A couplet of VIMFD/VIMFC over the Gulf of Mexico/Great Plains.

      Southerly moisture flux from the Gulf of Mexico toward the Great Plains.

      Barotropic conditions with a low at upper levels over central US and not well defined companion anticyclones. In addition, a height dome appears over most of the eastern tropical Pacific and adjacent American continent.

      No VIMFD/VIMFC couplet over the Gulf of Mexico/Great Plains.

      No southerly moisture flux from the Gulf of Mexico toward the Great Plains.

      Barotropic conditions with weak upper level cyclone over northwest US and stronger anticyclones, one well off the west coast and the other over the east.

      VIMFC regions over both Gulf of Mexico/Central America and the Great Plains.

      Southerly moisture flux from the Gulf of Mexico toward the Great Plains.

 

3c. A Rotated EOF Analysis.

A way to identify the main patterns of precipitation that the modes have over North America is to perform a rotated EOF analysis. Such analysis is more meaningful if precipitation is combined with both surface temperature and surface pressure. The first two modes, after rotating 9 modes using the VARIMAX method, are shown next:

1st Observed (f12)

1st CAM (f13) 2nd CAM (f14)

1st NSIPP (f15) 2nd NSIPP(f16)

      Precipitation anomalies centered on the Great Plains region.

      Timing match the extreme events in 1988 and 1993.

      r(1stPC,GPIOBS)=0.8

      Precipitation anomalies over central US are not the main pattern of variability. Anomalies are shifted to the west, and are double in extension with respect to observed data analysis.

      First pattern seems to be related to the North American Monsoon.

      r(2ndPC,GPICAM)=0.7

      Precipitation anomalies over central US are the main pattern of variability. Anomalies cover about the same extension than those of observed analysis.

      Second pattern is similar to the first pattern from CAM model.

      r(2ndPC,GPINSIPP)=0.7

  When the rotated analysis covers the 1950-1998 period the observed leading precipitation pattern is still centered over the Great Plains region (f17). The CAM precipitation patterns change in their structure with the first being of mostly one sign anomalies (f18) over the US, and the second being more centered over the Great Plains region(f19). The NSIPP precipitation patterns change in order, with the first being related to a model bias over the Gulf of Mexico(f20), and the second being the Great Plains pattern(f21).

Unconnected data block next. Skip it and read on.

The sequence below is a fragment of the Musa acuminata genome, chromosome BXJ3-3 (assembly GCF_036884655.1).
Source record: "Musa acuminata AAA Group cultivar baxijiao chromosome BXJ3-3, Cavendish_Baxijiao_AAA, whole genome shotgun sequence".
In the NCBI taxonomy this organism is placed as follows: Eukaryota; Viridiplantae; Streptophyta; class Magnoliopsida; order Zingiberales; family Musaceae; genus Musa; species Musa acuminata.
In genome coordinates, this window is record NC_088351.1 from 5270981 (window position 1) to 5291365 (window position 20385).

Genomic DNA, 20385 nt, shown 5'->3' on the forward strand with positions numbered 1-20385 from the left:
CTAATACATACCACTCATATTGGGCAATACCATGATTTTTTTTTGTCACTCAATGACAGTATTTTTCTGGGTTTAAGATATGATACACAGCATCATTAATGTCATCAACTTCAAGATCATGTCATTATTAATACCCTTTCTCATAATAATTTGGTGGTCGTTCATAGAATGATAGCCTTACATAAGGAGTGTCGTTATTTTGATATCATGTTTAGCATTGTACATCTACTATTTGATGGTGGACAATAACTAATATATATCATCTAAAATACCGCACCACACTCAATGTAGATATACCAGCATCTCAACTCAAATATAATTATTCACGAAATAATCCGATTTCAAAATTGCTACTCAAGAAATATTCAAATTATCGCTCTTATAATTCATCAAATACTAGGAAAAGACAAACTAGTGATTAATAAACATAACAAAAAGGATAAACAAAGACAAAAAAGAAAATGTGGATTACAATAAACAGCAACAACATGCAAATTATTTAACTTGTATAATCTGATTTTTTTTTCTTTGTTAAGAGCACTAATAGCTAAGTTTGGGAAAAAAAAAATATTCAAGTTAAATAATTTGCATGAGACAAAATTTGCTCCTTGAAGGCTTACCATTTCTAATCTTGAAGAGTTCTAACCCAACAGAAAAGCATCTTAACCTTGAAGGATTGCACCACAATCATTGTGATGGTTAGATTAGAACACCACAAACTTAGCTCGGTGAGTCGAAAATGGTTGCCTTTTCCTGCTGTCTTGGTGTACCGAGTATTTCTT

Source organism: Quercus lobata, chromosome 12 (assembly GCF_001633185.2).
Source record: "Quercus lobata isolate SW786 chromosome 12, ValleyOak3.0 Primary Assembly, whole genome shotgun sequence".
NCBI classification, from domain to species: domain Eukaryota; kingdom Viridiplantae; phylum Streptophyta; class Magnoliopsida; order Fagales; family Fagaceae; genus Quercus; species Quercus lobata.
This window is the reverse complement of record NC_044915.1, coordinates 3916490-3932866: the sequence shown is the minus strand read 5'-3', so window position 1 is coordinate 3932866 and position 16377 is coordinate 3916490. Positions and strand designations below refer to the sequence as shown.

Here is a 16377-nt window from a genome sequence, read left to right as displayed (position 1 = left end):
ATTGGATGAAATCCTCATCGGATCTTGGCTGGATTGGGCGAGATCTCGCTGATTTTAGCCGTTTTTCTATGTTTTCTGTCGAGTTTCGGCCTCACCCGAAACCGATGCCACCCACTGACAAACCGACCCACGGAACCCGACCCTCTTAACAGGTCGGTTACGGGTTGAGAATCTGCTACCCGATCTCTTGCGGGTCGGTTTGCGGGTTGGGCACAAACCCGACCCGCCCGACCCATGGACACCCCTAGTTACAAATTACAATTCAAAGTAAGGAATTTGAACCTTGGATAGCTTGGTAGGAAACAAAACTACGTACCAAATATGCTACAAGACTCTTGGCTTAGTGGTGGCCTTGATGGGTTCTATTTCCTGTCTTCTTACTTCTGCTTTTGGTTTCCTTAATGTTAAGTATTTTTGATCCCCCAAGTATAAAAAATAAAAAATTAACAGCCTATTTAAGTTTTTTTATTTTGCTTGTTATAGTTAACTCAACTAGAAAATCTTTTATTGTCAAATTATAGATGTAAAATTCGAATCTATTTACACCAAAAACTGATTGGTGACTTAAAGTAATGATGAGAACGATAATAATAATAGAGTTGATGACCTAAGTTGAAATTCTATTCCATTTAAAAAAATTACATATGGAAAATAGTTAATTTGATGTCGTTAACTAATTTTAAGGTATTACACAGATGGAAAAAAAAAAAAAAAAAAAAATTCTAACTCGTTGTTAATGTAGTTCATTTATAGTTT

Regression of the Rotated Principal Components shows the dynamics of those patterns:

1st Observed (f22)

1st CAM(f23) and 2nd CAM(f24)

1st NSIPP(f25) and 2nd NSIPP(f26)

      Consistency with the regressed Great Plains precipitation index:

      Southerly moisture flux from a center of VIMFD over the Gulf of Mexico to a center of VIMFC over the Great Plains region

      Similarities between the regressed 2nd mode and the regressed Great Plains precipitation index from the simulation:

      No southerly moisture flux from the Gulf of Mexico to the Great Plains region.

      No similarities between the regressed modes and the regressed Great Plains precipitation index from the simulation.

 
 

When Using ECMWF reanalysis data set for surface pressue and temperature and combining them with Xie/ARkin precipitation data set does not change at all the described features of the 1st observed mode. Regression upon geopotential heights and vertically integrated moisture fluxes of the principal component confirm the mentioned features for the NCEP reanalysis case.
 

4. Conclusions.

The previous analyses point toward two main features of observed and simulated hydroclimate over the US during the warm season:

1)      Observed precipitation anomalies can be linked to mean southerly moisture flux from the Gulf of Mexico.

2)      Simulations do not present the observed southerly mean moisture flux, however they do have a maximum of precipitation over the region.

This may suggest a more active role of transients transporting moisture toward central US in the models than the observations suggest. Analysis of the transient activity is mandatory to try to explain the differences.

An interesting point to note is when the time series of the REOF analyses are regressed against SST anomalies. While the regressed SST anomalies from the observed analysis (f27) have the largest anomalies over the North Atlantic, together with a Pacific Decadal-like feature in the Pacific Ocean, the regressed SST anomalies from the CAM simulation(f28)  emphasize equatorial features in the Pacific Ocean and the regressed SST anomalies from the NSIPP simulation (f29) emphasizes a Pacific Decadal-like feature in the Pacific Ocean. That those SST anomalies are behind the described precipitation anomalies over the central US is corroborated by the regression of the Great Plains precipitation indices on SSTs (f31).